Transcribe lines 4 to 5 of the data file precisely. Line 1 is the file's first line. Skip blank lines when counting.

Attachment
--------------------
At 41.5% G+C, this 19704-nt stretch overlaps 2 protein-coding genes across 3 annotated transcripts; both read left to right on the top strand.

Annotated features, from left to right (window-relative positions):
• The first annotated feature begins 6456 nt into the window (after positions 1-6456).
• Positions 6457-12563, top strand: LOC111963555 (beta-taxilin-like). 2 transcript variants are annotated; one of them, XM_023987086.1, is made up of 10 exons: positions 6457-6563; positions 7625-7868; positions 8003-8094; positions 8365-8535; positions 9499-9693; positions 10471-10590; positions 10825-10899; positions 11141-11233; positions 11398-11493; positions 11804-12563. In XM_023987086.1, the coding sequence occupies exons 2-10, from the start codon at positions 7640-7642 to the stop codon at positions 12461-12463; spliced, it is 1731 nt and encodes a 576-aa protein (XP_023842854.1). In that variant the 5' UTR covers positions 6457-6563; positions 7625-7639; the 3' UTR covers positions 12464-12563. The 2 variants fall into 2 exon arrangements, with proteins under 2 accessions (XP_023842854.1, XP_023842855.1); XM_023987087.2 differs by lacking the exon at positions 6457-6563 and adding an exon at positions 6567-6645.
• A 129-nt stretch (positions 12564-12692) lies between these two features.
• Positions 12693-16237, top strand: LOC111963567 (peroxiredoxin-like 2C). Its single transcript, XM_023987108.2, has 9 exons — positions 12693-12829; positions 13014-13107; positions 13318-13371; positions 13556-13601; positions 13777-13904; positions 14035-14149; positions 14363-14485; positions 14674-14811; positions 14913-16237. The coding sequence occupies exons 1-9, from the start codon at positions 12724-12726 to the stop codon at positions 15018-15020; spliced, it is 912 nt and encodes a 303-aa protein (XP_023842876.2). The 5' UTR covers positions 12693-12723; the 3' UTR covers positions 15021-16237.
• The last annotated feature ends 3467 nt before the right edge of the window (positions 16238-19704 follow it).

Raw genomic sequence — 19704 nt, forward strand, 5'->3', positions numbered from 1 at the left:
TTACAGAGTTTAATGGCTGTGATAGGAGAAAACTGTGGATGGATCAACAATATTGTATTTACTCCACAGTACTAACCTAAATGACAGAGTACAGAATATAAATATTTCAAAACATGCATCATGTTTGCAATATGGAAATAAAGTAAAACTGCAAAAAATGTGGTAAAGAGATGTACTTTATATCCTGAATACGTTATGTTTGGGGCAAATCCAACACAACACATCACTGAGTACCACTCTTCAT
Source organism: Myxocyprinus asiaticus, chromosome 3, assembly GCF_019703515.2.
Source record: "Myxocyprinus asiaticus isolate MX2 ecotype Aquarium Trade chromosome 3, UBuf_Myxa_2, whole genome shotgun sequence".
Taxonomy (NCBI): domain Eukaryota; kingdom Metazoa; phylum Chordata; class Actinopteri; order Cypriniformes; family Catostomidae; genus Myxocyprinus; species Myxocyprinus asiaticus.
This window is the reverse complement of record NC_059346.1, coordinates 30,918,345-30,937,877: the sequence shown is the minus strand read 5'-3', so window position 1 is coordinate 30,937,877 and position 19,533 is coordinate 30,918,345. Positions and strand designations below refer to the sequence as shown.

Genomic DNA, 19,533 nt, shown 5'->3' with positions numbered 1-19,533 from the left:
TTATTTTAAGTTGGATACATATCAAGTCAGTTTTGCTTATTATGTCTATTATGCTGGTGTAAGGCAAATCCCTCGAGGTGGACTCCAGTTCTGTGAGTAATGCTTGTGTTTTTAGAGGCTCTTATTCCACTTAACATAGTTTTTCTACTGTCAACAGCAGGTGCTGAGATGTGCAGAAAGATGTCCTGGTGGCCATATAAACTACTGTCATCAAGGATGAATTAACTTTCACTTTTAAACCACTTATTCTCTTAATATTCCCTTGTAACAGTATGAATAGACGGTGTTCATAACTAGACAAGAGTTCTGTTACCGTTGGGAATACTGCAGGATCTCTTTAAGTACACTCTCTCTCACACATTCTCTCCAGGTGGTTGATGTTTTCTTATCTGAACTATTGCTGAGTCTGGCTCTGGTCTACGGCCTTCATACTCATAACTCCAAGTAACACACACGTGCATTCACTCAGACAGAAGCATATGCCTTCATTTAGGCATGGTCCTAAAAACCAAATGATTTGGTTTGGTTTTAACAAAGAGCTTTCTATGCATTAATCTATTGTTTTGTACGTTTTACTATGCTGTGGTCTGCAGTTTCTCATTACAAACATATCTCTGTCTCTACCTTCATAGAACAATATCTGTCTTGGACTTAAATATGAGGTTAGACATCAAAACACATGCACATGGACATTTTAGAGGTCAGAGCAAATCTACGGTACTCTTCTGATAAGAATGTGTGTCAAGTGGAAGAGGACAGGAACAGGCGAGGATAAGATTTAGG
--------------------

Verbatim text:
• Positions 6457-12563, top strand: LOC111963555 (beta-taxilin-like). 2 transcript variants are annotated; one of them, XM_023987086.1, is made up of 10 exons: positions 6457-6563; positions 7625-7868; positions 8003-8094; positions 8365-8535; positions 9499-9693; positions 10471-10590; positions 10825-10899; positions 11141-11233; positions 11398-11493; positions 11804-12563. In XM_023987086.1, the coding sequence occupies exons 2-10, from the start codon at positions 7640-7642 to the stop codon at positions 12461-12463; spliced, it is 1731 nt and encodes a 576-aa protein (XP_023842854.1). In that variant the 5' UTR covers positions 6457-6563; positions 7625-7639; the 3' UTR covers positions 12464-12563. The 2 variants fall into 2 exon arrangements, with proteins under 2 accessions (XP_023842854.1, XP_023842855.1); XM_023987087.2 differs by lacking the exon at positions 6457-6563 and adding an exon at positions 6567-6645.
• A 129-nt stretch (positions 12564-12692) lies between these two features.